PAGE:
On Maria Oakey Dewing’s Garden in May
The Smithsonian’s American Women’s History Initiative (“Because of Her Story”) asks us to consider the stories of notable figures in our history whose achievements have not always received the full appreciation they merit. October is the birth month of one such hidden figure, American artist Maria Oakey Dewing, who was born in New York City on October 27, 1845, a year before the Smithsonian Institution was founded. Her rare and wondrous Garden in May is one of the treasures of the Smithsonian American Art Museum. Dewing described herself as a “garden-thirsty soul,” and Garden in May, the largest extant outdoor flower painting by the artist, certainly quenches that thirst, while also offering some food for the soul.
The painting is a total immersion into Dewing’s New Hampshire garden. There is no horizon, hardly a hint of ground, and no lateral framing to this sea of soft hues and dark leaves and stems. It is “all-over” painting decades before the advent of Abstract Expressionism. Much of the color is kept to the surface of the canvas, and while there is little sense of space, the rich textural depth of the drifts of plants and their manner of growth are strikingly evoked. If there is a point of view, it is that of the gardener, on her knees, using her expert hands to untangle the dense greenery. All seems mysterious and uncomposed, a shivering, restless environment filled with sprays of flowers. The artist creates a muted symphony of envelopment for the viewer, bowing and blowing in the wind. There is almost a feeling of being underwater, subject to rhythmic eddies and currents. Dewing wrote about the individual flower as the ultimate abstraction. Here, grouped together, the luminous blossoms offer the possibility of pure self-loss amid the layered shadows.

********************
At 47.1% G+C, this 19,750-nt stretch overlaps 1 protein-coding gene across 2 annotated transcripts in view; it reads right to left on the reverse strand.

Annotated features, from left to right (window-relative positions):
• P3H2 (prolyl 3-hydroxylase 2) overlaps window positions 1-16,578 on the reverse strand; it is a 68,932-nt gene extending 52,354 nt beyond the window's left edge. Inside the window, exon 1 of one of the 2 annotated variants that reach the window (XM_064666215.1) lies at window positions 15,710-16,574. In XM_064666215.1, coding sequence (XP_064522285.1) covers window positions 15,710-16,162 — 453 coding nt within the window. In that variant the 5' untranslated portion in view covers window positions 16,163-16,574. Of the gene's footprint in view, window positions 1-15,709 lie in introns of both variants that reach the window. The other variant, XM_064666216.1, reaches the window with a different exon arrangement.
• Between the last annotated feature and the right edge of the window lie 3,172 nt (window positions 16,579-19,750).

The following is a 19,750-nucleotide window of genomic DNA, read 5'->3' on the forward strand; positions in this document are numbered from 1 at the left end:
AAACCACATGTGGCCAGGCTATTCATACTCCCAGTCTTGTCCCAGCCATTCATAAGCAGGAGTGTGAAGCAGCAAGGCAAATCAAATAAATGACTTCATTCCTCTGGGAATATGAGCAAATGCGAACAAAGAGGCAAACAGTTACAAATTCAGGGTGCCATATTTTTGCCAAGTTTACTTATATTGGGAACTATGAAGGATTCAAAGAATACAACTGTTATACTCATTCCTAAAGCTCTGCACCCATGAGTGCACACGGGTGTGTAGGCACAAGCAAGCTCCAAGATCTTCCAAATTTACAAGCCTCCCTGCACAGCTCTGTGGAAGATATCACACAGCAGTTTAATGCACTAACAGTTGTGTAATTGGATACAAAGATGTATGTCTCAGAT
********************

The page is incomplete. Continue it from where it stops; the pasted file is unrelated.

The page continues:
The small number of paintings by Dewing that have come down to us hovers around two dozen. Why so few? Many have been lost, but many more were simply never painted. In her 20s as an art student, Dewing was known as a maverick of the aesthetic movement, an avant-garde thinker and progressive author, one of the most promising painters of her generation. However, upon her marriage to fellow artist Thomas Wilmer Dewing in 1881, her artistic production more or less ceased for decades while she took on the domestic duties that her period expected of a wife and mother. This unequal, gender-based distribution of professional roles is common to a number of artistic couples in the nineteenth century. Still, while her oeuvre may be small, it is undeniably fervent. As Dewing is reported to have said to the writer Oscar Wilde, “I must paint pictures or die.”
John Davis is the Provost and Under Secretary for Museums, Education, and Research at the Smithsonian.